Image provided by: University of Nebraska-Lincoln Libraries, Lincoln, NE
About The daily Nebraskan. ([Lincoln, Neb.) 1901-current | View Entire Issue (Feb. 2, 1973)
COMES TO THE
by Mary Voboril
A cultural wasteland.
That's the way some people describe
Nebraska. But a look at what UNL
musical fine arts groups have to offer this
semester indicates the situation is not all
"Through the years UNL has done
very well in elevating the cultural arts,"
according to John Moran, director of the
Cultural Affairs Committee, established
"But in a sense, we've only just
begun. We're only now beginning to
attract well-known, quality performers on
the professional level' Moran said.
He said the St. Louis Symphony
Orchestra, scheduled to stay at UNL
April 27-19, in residence, will be the first
major symphony to perform on this
campus since 1043.
"In residence" means the symphony
will meet informally with students in
classrooms and living units giving short
lectures and providing students with an
opportunity for personal contact, Moran
The symphony will be on campus for
the annual Weekend With Music.
Designed to help celebrate the dedication
of Kimball Recital Hall three years ago.
Weekend With Music now is a regular
Moran said Kimball also will host the
Guthrie Theater, a nationally known
company that will perform a stage version
of John Steinbeck's Of Mice and Men.
The group is booked for March 14 and
Any UNL student wishing to attend
the Guthrie Theater performance will be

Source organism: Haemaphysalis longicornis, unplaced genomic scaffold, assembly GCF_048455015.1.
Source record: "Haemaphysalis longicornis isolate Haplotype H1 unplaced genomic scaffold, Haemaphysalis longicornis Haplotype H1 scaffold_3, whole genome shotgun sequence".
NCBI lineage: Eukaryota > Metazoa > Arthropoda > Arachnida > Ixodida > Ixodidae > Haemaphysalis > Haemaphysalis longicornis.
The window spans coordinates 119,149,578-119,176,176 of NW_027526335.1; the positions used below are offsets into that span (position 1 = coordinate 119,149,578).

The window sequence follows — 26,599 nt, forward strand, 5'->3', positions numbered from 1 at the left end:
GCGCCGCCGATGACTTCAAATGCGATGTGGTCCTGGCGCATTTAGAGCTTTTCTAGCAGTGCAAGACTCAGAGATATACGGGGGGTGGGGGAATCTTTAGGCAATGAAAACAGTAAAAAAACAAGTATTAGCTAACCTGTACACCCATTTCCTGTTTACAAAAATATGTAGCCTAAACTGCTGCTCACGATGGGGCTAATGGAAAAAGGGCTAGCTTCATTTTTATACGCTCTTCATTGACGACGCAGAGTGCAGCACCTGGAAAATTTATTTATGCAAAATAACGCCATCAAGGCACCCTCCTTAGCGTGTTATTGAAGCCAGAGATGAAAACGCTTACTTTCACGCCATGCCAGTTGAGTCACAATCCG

given a $1.50 fee reduction in ticket cost,
according to Moran.
"This discount should be a major step
forward in improving student attitudes
concerning culture," Moran said. "The
student will know someone at UNL
thinks cultural arts are important."
Another group pushing cultural
consciousness is the Lincoln Friends of
Chamber Music. Although it has no
official affiliation with UN' almost all its
members are in some way connected with
the University according to its president,
In conjunction with Sheldon Art
Gallery, Friends of Chamber Music brings
about five chamber music groups to
campus for one-night engagements.
"This year we attracted three name
performers," Potter said. Two of the
three groups will appear within the next
two months. The Julliard Quartet,
scheduled to perform Feb. 24, is
"perhaps the best-known and most
admired group of chamber players in the
world today," Potter said.
Potter said the Beaux Arts Trio,
booked for March 16, is not so
well-known as the Julliard Quartet but "is
equally admired by knowledgable
The chamber music friends, now
planning next year's agenda, also are
searching for a group to perform at a
special concert sometime in April.
A quartet scheduled to perform Dec. 1
was unable to meet its engagement
because one of its members became ill.
Thus far the organization has not
found a replacement group, but Potter
said when it starts contacting players for
next year's series it will ask if
arrangements could be made for a concert
yet this year.
Potter said the chamber music group is
non-profit and self-sustaining. It supports
itself through the sale of season tickets,
which cost $15 for five concerts.
Chamber concerts are held in the
Sheldon Auditorium, which has a seating
capacity of 300. Potter said that
occasionally a few individual tickets are
sold, but season tickets generally account
for sell-out crowds.
"And since chamber music is not a
mass appeal sort of thing, we can get the
world's best chamber music groups for a
relatively low cost," he added.
Turn to page 8b
Powered by Open ONI